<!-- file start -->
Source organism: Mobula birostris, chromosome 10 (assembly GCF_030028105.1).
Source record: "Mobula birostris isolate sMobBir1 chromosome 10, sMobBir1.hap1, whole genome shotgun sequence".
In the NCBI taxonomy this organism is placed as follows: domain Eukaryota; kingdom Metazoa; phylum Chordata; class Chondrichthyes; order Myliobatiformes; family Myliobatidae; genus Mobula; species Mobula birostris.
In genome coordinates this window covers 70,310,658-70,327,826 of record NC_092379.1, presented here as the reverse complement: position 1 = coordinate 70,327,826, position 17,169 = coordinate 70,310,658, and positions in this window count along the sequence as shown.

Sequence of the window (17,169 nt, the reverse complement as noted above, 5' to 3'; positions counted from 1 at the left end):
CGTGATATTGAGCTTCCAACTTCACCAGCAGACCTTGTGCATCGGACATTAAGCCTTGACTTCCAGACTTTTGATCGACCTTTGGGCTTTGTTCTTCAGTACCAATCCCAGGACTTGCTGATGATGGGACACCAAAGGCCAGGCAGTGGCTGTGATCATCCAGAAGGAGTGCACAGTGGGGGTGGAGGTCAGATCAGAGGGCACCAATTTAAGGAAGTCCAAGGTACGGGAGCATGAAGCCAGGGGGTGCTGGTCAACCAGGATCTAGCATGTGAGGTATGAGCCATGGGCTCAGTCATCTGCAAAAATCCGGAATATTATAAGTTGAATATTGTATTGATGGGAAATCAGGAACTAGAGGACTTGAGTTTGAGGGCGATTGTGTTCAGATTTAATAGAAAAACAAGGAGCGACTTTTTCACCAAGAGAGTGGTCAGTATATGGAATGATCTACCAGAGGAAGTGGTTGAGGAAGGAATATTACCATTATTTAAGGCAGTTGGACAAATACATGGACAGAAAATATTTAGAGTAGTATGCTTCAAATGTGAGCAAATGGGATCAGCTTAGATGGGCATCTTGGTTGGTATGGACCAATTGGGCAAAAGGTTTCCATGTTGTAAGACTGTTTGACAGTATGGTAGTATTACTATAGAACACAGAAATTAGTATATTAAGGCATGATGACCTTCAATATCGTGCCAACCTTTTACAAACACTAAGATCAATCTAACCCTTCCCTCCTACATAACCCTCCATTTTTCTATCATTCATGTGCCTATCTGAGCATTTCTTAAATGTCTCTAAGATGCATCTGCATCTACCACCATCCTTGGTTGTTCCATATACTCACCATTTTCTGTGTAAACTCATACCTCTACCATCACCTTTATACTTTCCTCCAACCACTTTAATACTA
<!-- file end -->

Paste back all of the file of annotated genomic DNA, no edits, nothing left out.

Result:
Source organism: Mobula birostris, chromosome 10 (assembly GCF_030028105.1).
Source record: "Mobula birostris isolate sMobBir1 chromosome 10, sMobBir1.hap1, whole genome shotgun sequence".
In the NCBI taxonomy this organism is placed as follows: domain Eukaryota; kingdom Metazoa; phylum Chordata; class Chondrichthyes; order Myliobatiformes; family Myliobatidae; genus Mobula; species Mobula birostris.
In genome coordinates this window covers 70,310,658-70,327,826 of record NC_092379.1, presented here as the reverse complement: position 1 = coordinate 70,327,826, position 17,169 = coordinate 70,310,658, and positions in this window count along the sequence as shown.

Sequence of the window (17,169 nt, the reverse complement as noted above, 5' to 3'; positions counted from 1 at the left end):
CGTGATATTGAGCTTCCAACTTCACCAGCAGACCTTGTGCATCGGACATTAAGCCTTGACTTCCAGACTTTTGATCGACCTTTGGGCTTTGTTCTTCAGTACCAATCCCAGGACTTGCTGATGATGGGACACCAAAGGCCAGGCAGTGGCTGTGATCATCCAGAAGGAGTGCACAGTGGGGGTGGAGGTCAGATCAGAGGGCACCAATTTAAGGAAGTCCAAGGTACGGGAGCATGAAGCCAGGGGGTGCTGGTCAACCAGGATCTAGCATGTGAGGTATGAGCCATGGGCTCAGTCATCTGCAAAAATCCGGAATATTATAAGTTGAATATTGTATTGATGGGAAATCAGGAACTAGAGGACTTGAGTTTGAGGGCGATTGTGTTCAGATTTAATAGAAAAACAAGGAGCGACTTTTTCACCAAGAGAGTGGTCAGTATATGGAATGATCTACCAGAGGAAGTGGTTGAGGAAGGAATATTACCATTATTTAAGGCAGTTGGACAAATACATGGACAGAAAATATTTAGAGTAGTATGCTTCAAATGTGAGCAAATGGGATCAGCTTAGATGGGCATCTTGGTTGGTATGGACCAATTGGGCAAAAGGTTTCCATGTTGTAAGACTGTTTGACAGTATGGTAGTATTACTATAGAACACAGAAATTAGTATATTAAGGCATGATGACCTTCAATATCGTGCCAACCTTTTACAAACACTAAGATCAATCTAACCCTTCCCTCCTACATAACCCTCCATTTTTCTATCATTCATGTGCCTATCTGAGCATTTCTTAAATGTCTCTAAGATGCATCTGCATCTACCACCATCCTTGGTTGTTCCATATACTCACCATTTTCTGTGTAAACTCATACCTCTACCATCACCTTTATACTTTCCTCCAACCACTTTAATACTA